Is your organization protected by a strong password policy? If not, you should take a look at some of the tips outlined in this post to ensure that does not become an issue for you.Password policies are set in place to protect users from identity theft and to make it more difficult for hackers, cyber criminals and other foul players to get into your network.
Password policies can vary from organization to organization, but certain password rules should be universal for all organizations. Let’s take a look at six important steps for creating a strong password policy.
The importance of not using personal information in password security cannot be stressed enough; we’ve all heard the stories. By using personal information for your passwords, you’re allowing bad actors to guess and hack into that one account (and then everything else associated with it). This isn’t the only thing that should be kept in mind, though! If your password policy is based around easier guidelines, people are less likely to follow it or remember it. On the other hand, passwords with complicated twists are more difficult for bad actors to guess – but can prove unrealistic for everyday users trying to remember which password to use. When creating a password policy, the most important thing is to create something that will be followed by users and hard for bad actors to guess. Luckily, it’s not as complicated as you might think. Here are some tips on how you can create a strong password policy:
Do Not Use Personal Information
Using personal information as your password is never a bright idea when it comes to keeping your data safe. Instead of using something like your last name, be creative and use a system of complex numbers and letters that is harder to guess. Passwords should only allow the use of alphanumeric characters and special symbols; never include details such as a user’s name, birth date or other personal information in their password.
Do Not Use Real Words
Instead of using real words commonly found in daily life, think of new ways to keep your information safe. For example, instead of using a password such as ‘orange’ try something like ‘85ango4e.’ The more complex the better.
Create Longer Passwords
This can be done by using pass-phrases instead of passwords – this means long sentences known only to your user, such as “My most beloved dog is named Rusty!.” Passwords must be at least 12 characters long, and the password must include at least one number and symbol; more is better (i.e., more symbols, numbers, uppercase/lowercase letters).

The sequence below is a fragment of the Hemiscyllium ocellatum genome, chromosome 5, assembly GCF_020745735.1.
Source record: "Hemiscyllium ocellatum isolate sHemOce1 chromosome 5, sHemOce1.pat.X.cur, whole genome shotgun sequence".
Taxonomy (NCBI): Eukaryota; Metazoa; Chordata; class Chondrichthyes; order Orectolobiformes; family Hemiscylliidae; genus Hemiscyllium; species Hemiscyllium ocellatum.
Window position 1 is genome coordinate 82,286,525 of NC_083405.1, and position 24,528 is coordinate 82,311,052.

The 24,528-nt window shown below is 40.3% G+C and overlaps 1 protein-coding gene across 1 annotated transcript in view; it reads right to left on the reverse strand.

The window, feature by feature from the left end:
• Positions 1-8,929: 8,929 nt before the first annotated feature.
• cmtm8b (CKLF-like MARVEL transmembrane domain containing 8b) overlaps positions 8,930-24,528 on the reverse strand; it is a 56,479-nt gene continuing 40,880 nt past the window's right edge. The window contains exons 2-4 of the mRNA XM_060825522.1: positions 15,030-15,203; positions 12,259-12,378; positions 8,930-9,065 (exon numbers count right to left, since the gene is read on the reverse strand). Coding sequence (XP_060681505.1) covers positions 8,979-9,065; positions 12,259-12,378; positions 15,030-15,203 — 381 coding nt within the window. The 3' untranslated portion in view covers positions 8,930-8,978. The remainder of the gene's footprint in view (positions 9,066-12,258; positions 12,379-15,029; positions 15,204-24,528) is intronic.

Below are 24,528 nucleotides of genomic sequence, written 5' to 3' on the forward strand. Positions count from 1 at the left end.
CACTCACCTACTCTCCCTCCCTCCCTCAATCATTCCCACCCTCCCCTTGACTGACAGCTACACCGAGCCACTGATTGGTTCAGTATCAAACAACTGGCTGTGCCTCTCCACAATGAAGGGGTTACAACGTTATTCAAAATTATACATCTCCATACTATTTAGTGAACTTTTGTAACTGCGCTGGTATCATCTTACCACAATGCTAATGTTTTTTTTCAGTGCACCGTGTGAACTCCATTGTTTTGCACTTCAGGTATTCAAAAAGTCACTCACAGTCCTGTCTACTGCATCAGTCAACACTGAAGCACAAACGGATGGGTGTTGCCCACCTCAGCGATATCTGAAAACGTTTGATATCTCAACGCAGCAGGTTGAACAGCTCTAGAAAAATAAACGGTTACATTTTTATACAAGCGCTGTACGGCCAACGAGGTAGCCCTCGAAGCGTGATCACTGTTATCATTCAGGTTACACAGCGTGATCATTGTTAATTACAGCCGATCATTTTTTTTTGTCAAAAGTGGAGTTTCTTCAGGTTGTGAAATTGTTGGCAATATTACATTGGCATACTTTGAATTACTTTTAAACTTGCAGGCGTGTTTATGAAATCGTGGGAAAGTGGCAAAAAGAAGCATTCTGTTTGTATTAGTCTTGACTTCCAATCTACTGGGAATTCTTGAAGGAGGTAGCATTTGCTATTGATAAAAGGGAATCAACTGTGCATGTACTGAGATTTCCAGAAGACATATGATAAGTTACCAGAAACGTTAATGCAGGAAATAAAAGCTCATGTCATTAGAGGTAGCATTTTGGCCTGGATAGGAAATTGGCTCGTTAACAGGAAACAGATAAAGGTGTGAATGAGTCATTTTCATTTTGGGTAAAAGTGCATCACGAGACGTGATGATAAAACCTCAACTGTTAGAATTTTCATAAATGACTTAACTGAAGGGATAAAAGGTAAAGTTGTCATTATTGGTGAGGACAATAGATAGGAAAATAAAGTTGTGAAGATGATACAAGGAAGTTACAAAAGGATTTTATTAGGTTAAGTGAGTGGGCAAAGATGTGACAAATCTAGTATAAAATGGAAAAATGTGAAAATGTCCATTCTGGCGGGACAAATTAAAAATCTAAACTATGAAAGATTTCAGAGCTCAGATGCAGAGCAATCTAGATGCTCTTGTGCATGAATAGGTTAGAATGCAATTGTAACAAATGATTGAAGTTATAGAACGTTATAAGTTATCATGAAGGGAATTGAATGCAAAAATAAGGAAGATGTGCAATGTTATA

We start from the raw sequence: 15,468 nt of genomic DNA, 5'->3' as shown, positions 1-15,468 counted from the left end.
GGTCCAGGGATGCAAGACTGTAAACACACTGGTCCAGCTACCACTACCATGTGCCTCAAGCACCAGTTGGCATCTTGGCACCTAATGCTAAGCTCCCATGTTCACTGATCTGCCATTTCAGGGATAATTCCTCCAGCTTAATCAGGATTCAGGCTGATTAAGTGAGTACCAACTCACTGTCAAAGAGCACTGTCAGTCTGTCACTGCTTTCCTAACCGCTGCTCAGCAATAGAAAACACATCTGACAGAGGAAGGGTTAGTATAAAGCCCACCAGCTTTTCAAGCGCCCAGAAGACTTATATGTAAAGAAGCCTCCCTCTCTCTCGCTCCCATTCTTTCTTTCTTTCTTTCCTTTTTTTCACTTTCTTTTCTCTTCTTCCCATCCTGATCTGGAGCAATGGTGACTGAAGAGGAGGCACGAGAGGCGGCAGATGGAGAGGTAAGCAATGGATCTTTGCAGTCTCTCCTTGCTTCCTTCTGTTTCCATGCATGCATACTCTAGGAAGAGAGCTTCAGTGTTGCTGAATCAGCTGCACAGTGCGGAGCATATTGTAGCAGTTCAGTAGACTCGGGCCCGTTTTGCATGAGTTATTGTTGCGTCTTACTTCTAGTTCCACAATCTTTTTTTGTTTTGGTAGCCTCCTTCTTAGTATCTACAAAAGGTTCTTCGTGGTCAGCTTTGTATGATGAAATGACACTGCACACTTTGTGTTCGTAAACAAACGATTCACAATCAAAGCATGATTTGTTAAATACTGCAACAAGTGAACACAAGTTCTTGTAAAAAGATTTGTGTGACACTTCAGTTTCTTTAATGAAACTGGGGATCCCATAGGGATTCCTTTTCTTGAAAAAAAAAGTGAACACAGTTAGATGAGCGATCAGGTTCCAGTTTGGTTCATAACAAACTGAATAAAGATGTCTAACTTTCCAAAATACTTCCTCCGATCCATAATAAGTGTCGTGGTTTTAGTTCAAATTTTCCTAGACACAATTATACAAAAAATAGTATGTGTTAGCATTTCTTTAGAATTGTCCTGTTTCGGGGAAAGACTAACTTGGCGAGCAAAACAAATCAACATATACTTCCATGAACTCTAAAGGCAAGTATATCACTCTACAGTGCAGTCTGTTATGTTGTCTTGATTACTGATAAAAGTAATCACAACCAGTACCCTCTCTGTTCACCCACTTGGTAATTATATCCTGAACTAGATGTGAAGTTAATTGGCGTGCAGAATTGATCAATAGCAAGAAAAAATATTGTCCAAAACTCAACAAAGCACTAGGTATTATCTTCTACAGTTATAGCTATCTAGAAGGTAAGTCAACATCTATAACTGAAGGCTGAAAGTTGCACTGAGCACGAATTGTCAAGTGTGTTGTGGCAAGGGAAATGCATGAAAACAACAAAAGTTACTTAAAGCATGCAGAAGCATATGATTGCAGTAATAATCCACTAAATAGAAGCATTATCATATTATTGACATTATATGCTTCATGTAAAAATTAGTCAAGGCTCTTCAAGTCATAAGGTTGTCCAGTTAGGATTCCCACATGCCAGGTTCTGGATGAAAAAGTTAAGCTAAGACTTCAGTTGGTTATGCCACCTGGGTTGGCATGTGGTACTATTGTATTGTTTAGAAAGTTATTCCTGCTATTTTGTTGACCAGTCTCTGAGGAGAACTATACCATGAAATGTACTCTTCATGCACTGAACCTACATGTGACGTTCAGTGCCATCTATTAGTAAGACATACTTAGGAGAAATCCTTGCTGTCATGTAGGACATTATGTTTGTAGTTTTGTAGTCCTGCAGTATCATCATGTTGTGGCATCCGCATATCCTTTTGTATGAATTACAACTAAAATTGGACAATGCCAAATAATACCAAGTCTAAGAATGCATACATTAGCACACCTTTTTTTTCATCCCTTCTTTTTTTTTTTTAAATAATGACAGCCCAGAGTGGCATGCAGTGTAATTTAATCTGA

Modify Easy-To-Remember Phrases
If your passwords are simple phrases such as ‘golden hour’ or ‘beach day’ you are going to need to think about making some more complex passwords to keep your information safe.
Don’t Write Them Down
Never write down your passwords, either on paper or digitally – this way, if your device is ever lost or stolen, your passwords are still protected.
Change Passwords Frequently
Change passwords on a regular basis. Passwords must be changed at least once every three months for all users (not more than once every two weeks).
When establishing a password policy within your organization, it’s important you communicate all information regarding user access and credentials with employees, so they are aware of their roles and responsibilities. Failure to do so could lead to a major security incident within your organization, putting its data at risk for being compromised.
The goal of any good password policy is to ensure the best possible security measures are in place across the entire organization; if employees understand what they’re supposed to be doing with regards to passwords, you can keep your data safe.
It’s important for organizations of all types and sizes to establish a strong password policy framework, so that employees know how they should be handling their credentials. If users don’t understand what is expected of them with regards to their IT access credentials, it’s very likely they won’t do the right thing. As a result, this could potentially lead to a major security incident within your organization, putting its data at risk for being compromised by hackers.
Always remember, the more complicated and difficult a password policy is, the harder it will be for users to remember. Instead, create a policy that is easy to remember and difficult to guess. Don’t forget to contact Bayshore Interactive today for all of your I.T. needs.